- Required applications
- Setting up
- Exporting the heightmap
- Exporting textures
- Changing the spawn position
L3DT is a Windows application for generating terrain maps and textures. It is intended to help game developers and digital artists create vast high-quality 3D worlds.
This page will teach you how to export an L3DT terrain into Rigs of Rods version 0.4.8.0+.
Please read everything carefully and do not skip any steps.
- L3DT (Standard or Professional) (Pro 16.05 will be used here)
- GIMP 2.10
- DDS plugin for GIMP (This page will not show you how to install it, ask Google)
- A brain, some basic computer knowledge, and some patience
For this tutorial, I will assume you already have a ready-to-export terrain in L3DT.
This is a simple 1024x1024 terrain generated by L3DT’s “Design Map” feature.
I’ve uploaded the project files here for reference.
Note: You may only be able to open the project file in the Pro version due to it using 4096x4096 textures.
Start by downloading a template terrain. For simplicity sake, choose the
Once downloaded, extract the zip into any folder.
simple2_asphalt_normalheight.dds as you will not be needing them.
Rename the files to what you’d like your terrain to be named (for this tutorial I will just name it
Now open all the files in Notepad++ by selecting them then right click ->
Edit with Notepad++
CTRL+F to open the Find menu, then switch to the
Set “Find what” to
template_04_raw and “Replace with” with your terrain name, then click
Replace All in All Opened Documents.
If successful, you should see something similar to
Replace in Opened Files: 5 occurrences were replaced.
Save All to save your current files.
We’re ready to export the heightmap now.
Exporting the heightmap
In L3DT, right click the
Heightfield layer ->
Set the “File format” to
... button to browse to where your terrain files are located. Name the file the same as you did previously (i.e.
Now check the
Re-size for export box and set the Width and Height to the same values as you did when you generated the terrain (i.e. 1024x1024).
You should now have a
.raw file in your working directory.
The OTC file
Now go back to Notepad++ and open
l3dt_tutorial.otc. The file will look similar to this:
Heightmap.0.0.raw.size=5 Heightmap.0.0.raw.bpp=2 Heightmap.0.0.flipX=0 WorldSizeX=3000 WorldSizeZ=3000 WorldSizeY=0 disableCaching=1 PageFileFormat=l3dt_tutorial-page-0-0.otc MaxPixelError=0 LightmapEnabled=0 SpecularMappingEnabled=1 NormalMappingEnabled=1
Size of your heightmap. For this terrain, it is
Bytes per pixel (1 = 8bit, 2=16bit). Leave this at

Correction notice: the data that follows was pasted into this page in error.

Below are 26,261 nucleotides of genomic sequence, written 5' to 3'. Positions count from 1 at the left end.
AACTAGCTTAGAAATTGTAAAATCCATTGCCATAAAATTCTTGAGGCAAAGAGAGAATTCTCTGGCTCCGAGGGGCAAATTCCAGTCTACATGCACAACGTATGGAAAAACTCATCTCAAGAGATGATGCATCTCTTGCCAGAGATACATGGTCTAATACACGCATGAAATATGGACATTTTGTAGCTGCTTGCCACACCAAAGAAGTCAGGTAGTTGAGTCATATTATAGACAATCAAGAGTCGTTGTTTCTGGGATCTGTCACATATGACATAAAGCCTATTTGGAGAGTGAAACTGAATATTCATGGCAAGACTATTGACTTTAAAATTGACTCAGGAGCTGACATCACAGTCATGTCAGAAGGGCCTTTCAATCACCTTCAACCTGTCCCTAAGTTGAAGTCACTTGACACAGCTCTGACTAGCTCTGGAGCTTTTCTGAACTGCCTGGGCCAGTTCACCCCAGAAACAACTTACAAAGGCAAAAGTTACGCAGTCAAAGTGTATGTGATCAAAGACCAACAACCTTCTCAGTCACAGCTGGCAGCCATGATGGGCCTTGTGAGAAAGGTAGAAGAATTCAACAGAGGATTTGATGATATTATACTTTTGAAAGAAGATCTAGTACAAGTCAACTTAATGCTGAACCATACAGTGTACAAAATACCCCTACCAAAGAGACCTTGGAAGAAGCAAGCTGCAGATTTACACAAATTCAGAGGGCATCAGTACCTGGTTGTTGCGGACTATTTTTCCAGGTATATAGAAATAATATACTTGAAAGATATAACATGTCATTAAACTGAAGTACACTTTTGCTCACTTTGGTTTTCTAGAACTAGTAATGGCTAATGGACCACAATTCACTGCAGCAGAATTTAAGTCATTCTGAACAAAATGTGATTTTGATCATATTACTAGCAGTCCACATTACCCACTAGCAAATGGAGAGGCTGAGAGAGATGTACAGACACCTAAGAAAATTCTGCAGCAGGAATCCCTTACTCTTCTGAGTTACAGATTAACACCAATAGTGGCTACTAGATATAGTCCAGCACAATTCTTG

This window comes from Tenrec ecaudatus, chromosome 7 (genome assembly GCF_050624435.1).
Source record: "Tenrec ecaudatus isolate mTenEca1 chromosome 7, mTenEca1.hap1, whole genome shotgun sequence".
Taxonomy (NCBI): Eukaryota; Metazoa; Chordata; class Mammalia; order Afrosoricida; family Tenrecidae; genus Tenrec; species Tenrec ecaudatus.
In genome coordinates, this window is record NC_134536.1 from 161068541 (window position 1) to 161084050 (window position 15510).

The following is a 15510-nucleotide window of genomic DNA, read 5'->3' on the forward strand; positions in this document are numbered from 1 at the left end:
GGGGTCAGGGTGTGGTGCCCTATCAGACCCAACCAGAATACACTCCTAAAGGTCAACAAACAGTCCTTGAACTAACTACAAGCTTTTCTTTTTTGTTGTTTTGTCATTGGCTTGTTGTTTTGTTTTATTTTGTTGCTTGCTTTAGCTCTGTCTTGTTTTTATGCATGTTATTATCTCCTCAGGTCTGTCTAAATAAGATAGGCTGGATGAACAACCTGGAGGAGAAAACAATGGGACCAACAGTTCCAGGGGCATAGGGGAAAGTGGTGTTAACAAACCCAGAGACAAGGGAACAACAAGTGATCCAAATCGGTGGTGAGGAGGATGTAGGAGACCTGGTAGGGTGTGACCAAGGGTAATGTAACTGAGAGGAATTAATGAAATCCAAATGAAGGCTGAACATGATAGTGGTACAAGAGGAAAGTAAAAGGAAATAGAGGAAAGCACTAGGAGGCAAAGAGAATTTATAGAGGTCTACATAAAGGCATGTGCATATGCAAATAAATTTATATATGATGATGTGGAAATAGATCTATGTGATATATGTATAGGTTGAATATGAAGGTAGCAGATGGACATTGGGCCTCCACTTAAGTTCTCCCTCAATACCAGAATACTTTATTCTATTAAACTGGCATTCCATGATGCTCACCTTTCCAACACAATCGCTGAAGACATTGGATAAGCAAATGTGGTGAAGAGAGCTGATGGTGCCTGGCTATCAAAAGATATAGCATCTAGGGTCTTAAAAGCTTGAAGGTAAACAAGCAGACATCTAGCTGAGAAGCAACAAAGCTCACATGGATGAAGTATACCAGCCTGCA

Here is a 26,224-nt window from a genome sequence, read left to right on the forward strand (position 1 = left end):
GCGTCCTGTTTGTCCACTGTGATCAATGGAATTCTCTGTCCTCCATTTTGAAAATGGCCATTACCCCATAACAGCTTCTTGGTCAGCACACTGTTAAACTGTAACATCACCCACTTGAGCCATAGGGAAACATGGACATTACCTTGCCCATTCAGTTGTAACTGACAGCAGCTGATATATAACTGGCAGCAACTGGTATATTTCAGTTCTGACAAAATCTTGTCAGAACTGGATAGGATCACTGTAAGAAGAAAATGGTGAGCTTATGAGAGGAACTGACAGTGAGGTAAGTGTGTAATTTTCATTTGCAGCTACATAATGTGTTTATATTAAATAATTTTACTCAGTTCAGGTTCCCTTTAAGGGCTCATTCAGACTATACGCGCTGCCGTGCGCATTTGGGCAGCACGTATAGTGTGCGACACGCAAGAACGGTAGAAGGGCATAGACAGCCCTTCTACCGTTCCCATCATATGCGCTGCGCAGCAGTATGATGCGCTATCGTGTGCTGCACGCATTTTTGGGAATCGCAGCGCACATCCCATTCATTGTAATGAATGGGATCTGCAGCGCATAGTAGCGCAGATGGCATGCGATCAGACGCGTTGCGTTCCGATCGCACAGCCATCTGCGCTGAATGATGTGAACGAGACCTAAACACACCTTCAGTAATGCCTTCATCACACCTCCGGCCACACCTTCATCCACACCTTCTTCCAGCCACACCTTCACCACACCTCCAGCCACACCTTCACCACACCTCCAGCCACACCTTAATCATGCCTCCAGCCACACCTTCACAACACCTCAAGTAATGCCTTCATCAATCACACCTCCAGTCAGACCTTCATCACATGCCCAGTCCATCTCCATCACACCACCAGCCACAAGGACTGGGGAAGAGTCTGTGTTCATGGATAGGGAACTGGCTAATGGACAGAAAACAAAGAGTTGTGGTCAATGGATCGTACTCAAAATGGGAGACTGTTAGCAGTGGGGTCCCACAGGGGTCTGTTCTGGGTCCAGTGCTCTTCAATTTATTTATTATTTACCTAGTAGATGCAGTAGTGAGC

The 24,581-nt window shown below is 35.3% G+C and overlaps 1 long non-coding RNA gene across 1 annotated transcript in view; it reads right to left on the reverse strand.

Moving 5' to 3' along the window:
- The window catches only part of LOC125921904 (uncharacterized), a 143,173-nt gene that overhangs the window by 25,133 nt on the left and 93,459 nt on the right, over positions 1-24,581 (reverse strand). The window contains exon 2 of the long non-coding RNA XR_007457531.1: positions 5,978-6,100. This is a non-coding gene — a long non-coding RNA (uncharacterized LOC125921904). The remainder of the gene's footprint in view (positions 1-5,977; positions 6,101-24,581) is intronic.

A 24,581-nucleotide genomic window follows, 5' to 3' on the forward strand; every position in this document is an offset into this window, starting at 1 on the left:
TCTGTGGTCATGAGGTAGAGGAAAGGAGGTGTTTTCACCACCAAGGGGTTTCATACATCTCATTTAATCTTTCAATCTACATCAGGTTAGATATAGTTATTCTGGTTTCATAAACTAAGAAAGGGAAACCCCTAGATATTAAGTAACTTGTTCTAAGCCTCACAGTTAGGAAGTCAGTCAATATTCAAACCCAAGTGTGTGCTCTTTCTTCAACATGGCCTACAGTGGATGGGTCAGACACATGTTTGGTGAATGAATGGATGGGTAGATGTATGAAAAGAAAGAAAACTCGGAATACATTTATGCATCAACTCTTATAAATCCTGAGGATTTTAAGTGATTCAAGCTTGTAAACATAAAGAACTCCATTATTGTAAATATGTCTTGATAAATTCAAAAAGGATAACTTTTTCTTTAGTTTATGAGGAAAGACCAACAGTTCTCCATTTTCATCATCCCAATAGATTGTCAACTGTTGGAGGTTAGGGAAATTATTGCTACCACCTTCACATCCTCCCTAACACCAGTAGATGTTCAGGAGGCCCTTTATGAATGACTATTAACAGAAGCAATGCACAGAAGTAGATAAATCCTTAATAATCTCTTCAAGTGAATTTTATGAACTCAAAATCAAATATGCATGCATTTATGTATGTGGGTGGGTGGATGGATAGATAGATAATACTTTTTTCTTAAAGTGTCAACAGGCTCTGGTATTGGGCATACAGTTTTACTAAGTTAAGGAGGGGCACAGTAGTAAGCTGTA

If the terrain heightmap needs to be flipped. since L3DT doesn’t export the heightmap upside down leave this at
Size of the terrain. Since this is a 1024x1024 terrain, set both to
Maximum height of the terrain. To get this value, in L3DT go to
Change vertical range....
Add the non-negative minimum value to the maximum value.
If you get a decimal, you should be safe to round it (i.e.
This prevents the game from caching the heightmap. For testing purposes, leave it at
Name of the file that defines the terrain textures. Since we already renamed it earlier, there’s no need to change this.
MaxPixelError=0 LightmapEnabled=0 SpecularMappingEnabled=1 NormalMappingEnabled=1
Advanced heightmap/texture settings, it’s best to leave these at their current values.
The finished file:
Heightmap.0.0.raw.size=1024 Heightmap.0.0.raw.bpp=2 Heightmap.0.0.flipX=0 WorldSizeX=1024 WorldSizeZ=1024 WorldSizeY=139 disableCaching=1 PageFileFormat=l3dt_tutorial-page-0-0.otc MaxPixelError=0 LightmapEnabled=0 SpecularMappingEnabled=1 NormalMappingEnabled=1
We’re ready to export the textures now.
Texture map ->
Set the “File format” to
Just as you did previously, browse to your terrain directory and set the file name (i.e.
Re-size for export box and set your texture size (in this case,
Now right click
Terrain normals ->
Export layer... and repeat the same steps as last time.
You should now have two textures in your working directory.
Applying alpha mask
To prevent the terrain texture from being overly shiny in-game, you will have to apply an alpha mask to both the texture map and the normal map. To do this, open both textures in GIMP.
Add Layer Mask...
Black (full transparency) then click
Now go to
Change the file extension to
.dds then click
If you installed the DDS plugin correctly, you should now have a
Save as DDS dialog.
BC3 / DXT5 then click
OK to export.
Repeat the same steps for the normal map texture.
Once you’re done, you should have two new DDS files in your working directory.
You can now delete the two PNG textures we exported earlier as they’re no longer needed.
The page file
l3dt_tutorial-page-0-0.otc. The file will look similar to this:
l3dt_tutorial.raw 1 ; worldSize, diffusespecular, normalheight, blendmap, blendmapmode, alpha 4, simple2_asphalt_diffusespecular.dds, simple2_asphalt_diffusespecular.dds